Today I took my dog, Tinker, outside at his insistence, interrupting a bothersome household chore. Is there anything more annoying than getting interrupted when you just want to be done with a task? I hope I hid my annoyance from Tinker. He’s a timid little soul, and I never raise my voice with him. Love makes us patient.
But when we got outside—oh! I realized it was a glorious day. A sky of deep, pure azure arced overhead, traveled by the kind of fluffy white clouds that make you want to throw yourself on your back, and search for flying animals. The temperature was perfect, at least for me. My optimum running temp is around 72F, and so it must have been. A soft breeze traced its way through the boughs of the trees, and tiny birds, bursting with song, flitted from branch to branch. All unexpectedly, I’d found a moment of happiness.
Sages and wise men say there’s only the present moment. The past doesn’t really exist, save in memory. The future is something we never quite reach, because we’re always here—inhabiting this one instant of time amidst a storm of other instants. And that’s why we need to be present in the moment.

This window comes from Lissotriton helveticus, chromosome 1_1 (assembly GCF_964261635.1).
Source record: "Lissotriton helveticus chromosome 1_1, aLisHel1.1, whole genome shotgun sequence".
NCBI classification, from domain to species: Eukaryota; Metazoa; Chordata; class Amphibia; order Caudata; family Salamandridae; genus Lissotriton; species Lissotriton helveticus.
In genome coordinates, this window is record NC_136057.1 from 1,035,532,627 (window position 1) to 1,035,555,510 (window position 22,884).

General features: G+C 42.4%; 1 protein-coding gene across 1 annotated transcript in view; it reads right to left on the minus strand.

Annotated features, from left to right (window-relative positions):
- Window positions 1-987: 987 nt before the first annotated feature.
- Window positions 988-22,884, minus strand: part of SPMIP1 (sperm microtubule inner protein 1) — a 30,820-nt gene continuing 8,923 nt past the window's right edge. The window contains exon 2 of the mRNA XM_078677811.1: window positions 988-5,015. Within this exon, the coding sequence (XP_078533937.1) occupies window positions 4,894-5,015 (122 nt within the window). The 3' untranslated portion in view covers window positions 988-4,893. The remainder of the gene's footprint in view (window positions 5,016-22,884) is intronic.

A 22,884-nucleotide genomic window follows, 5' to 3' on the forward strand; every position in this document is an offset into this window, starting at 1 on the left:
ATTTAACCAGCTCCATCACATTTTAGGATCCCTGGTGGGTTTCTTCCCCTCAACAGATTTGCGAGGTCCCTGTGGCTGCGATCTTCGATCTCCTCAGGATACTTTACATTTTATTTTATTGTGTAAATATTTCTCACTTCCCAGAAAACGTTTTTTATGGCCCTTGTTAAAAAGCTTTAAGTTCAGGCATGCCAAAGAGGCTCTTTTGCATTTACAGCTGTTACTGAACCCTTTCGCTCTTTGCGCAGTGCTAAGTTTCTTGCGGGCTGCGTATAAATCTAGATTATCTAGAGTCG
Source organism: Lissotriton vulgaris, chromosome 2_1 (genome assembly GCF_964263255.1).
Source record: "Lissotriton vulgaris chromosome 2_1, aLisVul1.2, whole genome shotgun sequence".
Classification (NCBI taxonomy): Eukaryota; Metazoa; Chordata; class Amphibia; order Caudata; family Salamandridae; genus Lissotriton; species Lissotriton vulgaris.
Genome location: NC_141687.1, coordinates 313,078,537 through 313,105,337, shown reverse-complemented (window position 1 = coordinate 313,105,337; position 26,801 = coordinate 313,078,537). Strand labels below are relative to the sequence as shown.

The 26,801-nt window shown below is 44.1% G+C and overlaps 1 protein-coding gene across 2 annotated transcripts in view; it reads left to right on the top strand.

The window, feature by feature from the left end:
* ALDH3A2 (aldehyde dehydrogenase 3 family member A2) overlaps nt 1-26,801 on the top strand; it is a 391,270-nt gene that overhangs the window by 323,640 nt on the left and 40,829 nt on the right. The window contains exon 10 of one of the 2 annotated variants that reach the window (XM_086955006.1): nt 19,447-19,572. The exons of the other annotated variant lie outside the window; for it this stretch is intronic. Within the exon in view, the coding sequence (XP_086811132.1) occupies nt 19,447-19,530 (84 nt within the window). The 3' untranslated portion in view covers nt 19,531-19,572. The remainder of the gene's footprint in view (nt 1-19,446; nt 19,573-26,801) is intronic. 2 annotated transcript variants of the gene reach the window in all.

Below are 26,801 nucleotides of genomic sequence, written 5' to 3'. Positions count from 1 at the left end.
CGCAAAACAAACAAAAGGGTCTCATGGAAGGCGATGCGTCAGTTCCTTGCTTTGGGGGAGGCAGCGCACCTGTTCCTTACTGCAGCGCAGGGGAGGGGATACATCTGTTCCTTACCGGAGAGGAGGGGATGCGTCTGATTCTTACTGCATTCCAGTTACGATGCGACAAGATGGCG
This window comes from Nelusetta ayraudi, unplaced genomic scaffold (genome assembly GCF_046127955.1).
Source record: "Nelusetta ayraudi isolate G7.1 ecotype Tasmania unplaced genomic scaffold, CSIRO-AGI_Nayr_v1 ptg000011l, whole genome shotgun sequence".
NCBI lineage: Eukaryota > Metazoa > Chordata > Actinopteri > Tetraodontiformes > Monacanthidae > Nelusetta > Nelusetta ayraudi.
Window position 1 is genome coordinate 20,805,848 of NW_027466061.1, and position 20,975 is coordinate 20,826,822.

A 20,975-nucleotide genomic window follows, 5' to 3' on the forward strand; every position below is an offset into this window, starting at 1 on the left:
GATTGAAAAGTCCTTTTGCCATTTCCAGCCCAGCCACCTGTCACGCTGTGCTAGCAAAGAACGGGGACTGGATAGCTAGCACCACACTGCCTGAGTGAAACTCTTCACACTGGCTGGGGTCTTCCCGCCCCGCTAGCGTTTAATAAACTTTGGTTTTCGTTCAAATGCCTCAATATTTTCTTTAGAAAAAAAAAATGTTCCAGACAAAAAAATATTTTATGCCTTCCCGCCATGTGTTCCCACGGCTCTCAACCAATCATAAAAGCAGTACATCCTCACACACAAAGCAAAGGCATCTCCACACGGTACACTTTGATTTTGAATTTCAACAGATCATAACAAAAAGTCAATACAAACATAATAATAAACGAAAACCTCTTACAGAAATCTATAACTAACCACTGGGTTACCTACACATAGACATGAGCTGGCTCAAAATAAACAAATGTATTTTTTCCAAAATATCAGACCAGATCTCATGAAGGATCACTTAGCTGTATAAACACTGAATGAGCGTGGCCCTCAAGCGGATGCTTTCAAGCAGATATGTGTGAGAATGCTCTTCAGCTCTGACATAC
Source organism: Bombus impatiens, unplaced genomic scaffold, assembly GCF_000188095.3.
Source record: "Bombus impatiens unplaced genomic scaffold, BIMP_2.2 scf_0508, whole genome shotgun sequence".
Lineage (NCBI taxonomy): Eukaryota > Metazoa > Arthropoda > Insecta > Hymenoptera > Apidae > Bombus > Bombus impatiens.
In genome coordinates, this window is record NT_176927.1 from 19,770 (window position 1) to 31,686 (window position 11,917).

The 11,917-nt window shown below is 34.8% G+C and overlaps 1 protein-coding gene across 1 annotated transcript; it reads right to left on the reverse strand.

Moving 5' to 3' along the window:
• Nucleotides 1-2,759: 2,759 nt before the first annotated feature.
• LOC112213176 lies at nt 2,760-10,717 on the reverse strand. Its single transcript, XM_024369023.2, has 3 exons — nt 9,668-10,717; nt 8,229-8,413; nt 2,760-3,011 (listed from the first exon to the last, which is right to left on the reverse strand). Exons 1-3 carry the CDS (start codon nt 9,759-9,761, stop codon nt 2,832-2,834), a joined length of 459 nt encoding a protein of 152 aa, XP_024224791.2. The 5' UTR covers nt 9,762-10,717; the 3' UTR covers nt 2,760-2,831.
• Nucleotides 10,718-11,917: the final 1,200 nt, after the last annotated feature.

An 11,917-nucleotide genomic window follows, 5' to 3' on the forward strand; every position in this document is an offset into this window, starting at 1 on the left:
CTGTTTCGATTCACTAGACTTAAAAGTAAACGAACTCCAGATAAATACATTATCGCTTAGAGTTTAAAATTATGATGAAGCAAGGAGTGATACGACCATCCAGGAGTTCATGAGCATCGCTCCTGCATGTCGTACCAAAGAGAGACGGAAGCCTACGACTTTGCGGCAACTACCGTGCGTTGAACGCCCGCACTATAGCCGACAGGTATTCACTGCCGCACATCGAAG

Easy to say. I find it a lot more difficult to accomplish, when I’m distracted by things I want to do, like a story I want to write, or things I have to do—that unending train which seems to claim, always, my attention. But if life consists of only moments, what’s to say we don’t owe it to ourselves to step away for one—or several—of them? To look at the sky. At the weeds in the lawn that masquerade as beautiful flowers. At the dragonfly patrolling the yard and keeping the mosquitos away. At the perfect fall of sunlight, and the balance of day and night, and the sheer, aching amazing wonder of being alive?
I stood in the grass while Tinker performed his little trick of lying down for no reason, and refusing to move. He has a reason. He’s a dog, and perhaps far wiser than I am. Deep in his doggy soul, he may know the value of seizing this moment, for the next one might be frightening, or full of hunger, or danger. And anyway, the next moment doesn’t really exist.
Happiness may not be a constant, after all, no matter how hard we search for it. Instead, it may be a string of moments, precious as the beads of dew on grass, and as fleeting. These moments are what we will remember when it all ends, and we flow into the sea of infinite light.